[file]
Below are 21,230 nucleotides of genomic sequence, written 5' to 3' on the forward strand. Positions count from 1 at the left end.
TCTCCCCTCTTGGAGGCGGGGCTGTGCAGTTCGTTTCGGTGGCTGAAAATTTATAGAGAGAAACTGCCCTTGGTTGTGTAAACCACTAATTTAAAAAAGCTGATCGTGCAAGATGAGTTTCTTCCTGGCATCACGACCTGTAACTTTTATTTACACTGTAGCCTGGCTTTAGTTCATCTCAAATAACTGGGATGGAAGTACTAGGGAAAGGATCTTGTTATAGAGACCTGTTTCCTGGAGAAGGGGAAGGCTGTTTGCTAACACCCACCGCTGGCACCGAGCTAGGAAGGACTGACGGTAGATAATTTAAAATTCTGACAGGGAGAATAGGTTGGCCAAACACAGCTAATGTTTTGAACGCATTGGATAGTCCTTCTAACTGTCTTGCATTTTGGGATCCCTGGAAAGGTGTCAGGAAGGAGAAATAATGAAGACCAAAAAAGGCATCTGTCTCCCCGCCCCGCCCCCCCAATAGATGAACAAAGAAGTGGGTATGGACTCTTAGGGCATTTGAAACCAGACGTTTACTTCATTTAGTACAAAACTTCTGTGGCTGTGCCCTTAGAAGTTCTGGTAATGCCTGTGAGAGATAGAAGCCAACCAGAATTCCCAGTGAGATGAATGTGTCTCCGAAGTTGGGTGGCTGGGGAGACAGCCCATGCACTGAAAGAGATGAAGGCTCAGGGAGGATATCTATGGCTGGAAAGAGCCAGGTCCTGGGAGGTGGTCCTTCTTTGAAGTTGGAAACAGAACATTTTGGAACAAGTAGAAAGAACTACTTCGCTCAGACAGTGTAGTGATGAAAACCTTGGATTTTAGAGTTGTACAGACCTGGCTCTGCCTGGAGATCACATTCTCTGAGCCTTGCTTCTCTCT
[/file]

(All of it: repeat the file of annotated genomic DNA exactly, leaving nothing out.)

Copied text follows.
Below are 21,230 nucleotides of genomic sequence, written 5' to 3' on the forward strand. Positions count from 1 at the left end.
TCTCCCCTCTTGGAGGCGGGGCTGTGCAGTTCGTTTCGGTGGCTGAAAATTTATAGAGAGAAACTGCCCTTGGTTGTGTAAACCACTAATTTAAAAAAGCTGATCGTGCAAGATGAGTTTCTTCCTGGCATCACGACCTGTAACTTTTATTTACACTGTAGCCTGGCTTTAGTTCATCTCAAATAACTGGGATGGAAGTACTAGGGAAAGGATCTTGTTATAGAGACCTGTTTCCTGGAGAAGGGGAAGGCTGTTTGCTAACACCCACCGCTGGCACCGAGCTAGGAAGGACTGACGGTAGATAATTTAAAATTCTGACAGGGAGAATAGGTTGGCCAAACACAGCTAATGTTTTGAACGCATTGGATAGTCCTTCTAACTGTCTTGCATTTTGGGATCCCTGGAAAGGTGTCAGGAAGGAGAAATAATGAAGACCAAAAAAGGCATCTGTCTCCCCGCCCCGCCCCCCCAATAGATGAACAAAGAAGTGGGTATGGACTCTTAGGGCATTTGAAACCAGACGTTTACTTCATTTAGTACAAAACTTCTGTGGCTGTGCCCTTAGAAGTTCTGGTAATGCCTGTGAGAGATAGAAGCCAACCAGAATTCCCAGTGAGATGAATGTGTCTCCGAAGTTGGGTGGCTGGGGAGACAGCCCATGCACTGAAAGAGATGAAGGCTCAGGGAGGATATCTATGGCTGGAAAGAGCCAGGTCCTGGGAGGTGGTCCTTCTTTGAAGTTGGAAACAGAACATTTTGGAACAAGTAGAAAGAACTACTTCGCTCAGACAGTGTAGTGATGAAAACCTTGGATTTTAGAGTTGTACAGACCTGGCTCTGCCTGGAGATCACATTCTCTGAGCCTTGCTTCTCTCT